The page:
Jack is correct, the future taxing of coal is unknown, but since coal doesn't care if it gets wet, unlike wood or pellets, you can buy in bulk and have a few years worth stored away prior to possible tax increases.

  5. #5
    Join Date
    Dec 2008
    Location
    pennsylvania
    Posts
    2

    Thumbs up Re: Refit or replace 20yr old boiler?

    Thanks for the feedback, guys! BRP, I had both chimneys (boiler and fireplace) checked and cleaned when I moved in, the only real problem found was some ornamental exterior brickwork at the top broken off apparently when the roof was last done. Both chimneys are tile-lined and still in good shape.

    Good point about the indirect.... I'm now putting a rfq together that will specify bypass/removal of the internal coil with an indirect installed.

    Bp21901, yeah, even with the cost of a brand-new install I had figured a pretty darn quick ROI with coal (not counting MY labor to run it, feed it and clean it, that is)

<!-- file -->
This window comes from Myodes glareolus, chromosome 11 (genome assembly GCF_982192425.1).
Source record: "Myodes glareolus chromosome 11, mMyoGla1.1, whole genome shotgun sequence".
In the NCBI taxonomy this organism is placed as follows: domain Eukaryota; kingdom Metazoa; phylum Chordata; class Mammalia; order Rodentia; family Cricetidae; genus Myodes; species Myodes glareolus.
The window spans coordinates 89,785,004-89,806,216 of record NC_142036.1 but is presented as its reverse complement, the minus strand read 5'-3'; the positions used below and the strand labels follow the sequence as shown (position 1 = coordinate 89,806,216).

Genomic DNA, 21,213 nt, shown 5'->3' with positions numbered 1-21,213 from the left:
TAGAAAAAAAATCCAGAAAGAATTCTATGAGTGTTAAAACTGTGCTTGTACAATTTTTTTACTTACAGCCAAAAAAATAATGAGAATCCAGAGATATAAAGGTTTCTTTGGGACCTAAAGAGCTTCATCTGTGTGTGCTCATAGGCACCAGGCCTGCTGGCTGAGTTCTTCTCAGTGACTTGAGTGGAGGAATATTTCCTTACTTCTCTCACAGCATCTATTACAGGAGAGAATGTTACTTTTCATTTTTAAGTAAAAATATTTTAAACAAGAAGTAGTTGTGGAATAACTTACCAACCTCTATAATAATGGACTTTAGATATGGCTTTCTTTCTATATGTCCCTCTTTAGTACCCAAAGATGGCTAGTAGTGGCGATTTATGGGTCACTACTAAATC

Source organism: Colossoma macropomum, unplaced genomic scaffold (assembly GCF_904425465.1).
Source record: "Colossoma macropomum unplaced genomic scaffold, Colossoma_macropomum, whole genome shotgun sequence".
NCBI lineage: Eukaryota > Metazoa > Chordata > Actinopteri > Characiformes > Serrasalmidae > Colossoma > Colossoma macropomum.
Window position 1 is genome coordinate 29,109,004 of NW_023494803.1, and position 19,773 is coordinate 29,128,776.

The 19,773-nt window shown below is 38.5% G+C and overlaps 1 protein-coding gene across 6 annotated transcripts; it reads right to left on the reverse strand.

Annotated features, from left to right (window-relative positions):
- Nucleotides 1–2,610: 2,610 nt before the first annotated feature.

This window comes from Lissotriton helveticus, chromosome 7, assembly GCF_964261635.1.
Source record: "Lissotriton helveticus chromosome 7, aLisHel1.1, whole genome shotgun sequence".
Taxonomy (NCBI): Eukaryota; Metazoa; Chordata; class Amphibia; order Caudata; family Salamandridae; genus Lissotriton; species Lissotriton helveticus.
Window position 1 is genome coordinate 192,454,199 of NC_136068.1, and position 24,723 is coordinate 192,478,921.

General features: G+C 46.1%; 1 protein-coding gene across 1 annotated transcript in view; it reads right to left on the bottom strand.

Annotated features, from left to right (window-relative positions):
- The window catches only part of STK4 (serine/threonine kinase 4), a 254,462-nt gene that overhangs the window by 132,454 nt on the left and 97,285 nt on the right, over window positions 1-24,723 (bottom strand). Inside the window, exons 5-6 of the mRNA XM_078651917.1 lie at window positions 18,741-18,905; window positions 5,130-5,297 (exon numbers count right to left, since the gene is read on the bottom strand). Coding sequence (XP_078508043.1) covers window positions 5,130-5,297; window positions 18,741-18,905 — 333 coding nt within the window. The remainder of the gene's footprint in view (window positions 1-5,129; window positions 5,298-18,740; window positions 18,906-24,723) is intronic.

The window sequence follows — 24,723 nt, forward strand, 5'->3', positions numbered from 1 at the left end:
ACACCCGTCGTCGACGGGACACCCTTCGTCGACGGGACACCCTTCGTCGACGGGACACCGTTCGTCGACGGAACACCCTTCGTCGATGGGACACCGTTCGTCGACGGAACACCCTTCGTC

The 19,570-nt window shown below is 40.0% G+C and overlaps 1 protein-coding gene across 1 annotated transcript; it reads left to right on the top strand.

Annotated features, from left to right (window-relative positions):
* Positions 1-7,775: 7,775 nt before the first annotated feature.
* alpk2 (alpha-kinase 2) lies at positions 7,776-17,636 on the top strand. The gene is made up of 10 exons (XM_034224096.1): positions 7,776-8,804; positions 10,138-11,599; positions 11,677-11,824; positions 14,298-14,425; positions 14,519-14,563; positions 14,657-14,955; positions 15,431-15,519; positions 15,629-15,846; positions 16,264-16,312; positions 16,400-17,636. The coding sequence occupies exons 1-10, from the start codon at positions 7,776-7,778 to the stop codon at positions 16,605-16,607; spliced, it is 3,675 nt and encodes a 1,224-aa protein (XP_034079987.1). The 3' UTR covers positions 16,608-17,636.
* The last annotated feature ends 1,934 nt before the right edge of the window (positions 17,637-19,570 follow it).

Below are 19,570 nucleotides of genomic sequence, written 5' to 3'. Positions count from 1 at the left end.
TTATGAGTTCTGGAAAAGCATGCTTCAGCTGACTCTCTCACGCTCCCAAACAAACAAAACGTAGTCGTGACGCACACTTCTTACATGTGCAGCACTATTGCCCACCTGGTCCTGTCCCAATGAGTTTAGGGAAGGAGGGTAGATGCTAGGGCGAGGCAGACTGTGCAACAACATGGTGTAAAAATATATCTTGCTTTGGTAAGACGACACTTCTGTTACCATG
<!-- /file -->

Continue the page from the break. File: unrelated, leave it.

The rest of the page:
I'm still going to be keeping an eye out for something used but I guess now my immediate need is to get the EFM fixed up better right now.

    Do either of you have an opinion of an ODR? For what it costs, a Tecmar is just seeming to make so much sense. Especially in this area where we can have much milder fall and spring days and nights, why have the boiler cranking full speed ahead when that much power is not really needed? Or am I off base here, is an ODR not really that big a saver?

    Thanks for your input!

  6. #6
    Join Date
    Jan 2008
    Posts
    731

    Default Re: Refit or replace 20yr old boiler?

    Depends. What type of system do you have? one pipe, two pipe, etc. and what type of rads or convectors and what's your distribution "engine" (heat of the water alone or single pump or a bunch of tacos?

    But if your coil was so clogged, your boiler itself couldn't have been that efficient regards your DHW year-round, so frankly I'd hold back and re-examine after you've solved that issue, reconfigure and indirect or just coil replacment, re-tune and monitor before I started further tweaking especially since you might be reconfiguring down the road. Wonder the status of your distribution if you've got sediment, scale, rust, etc.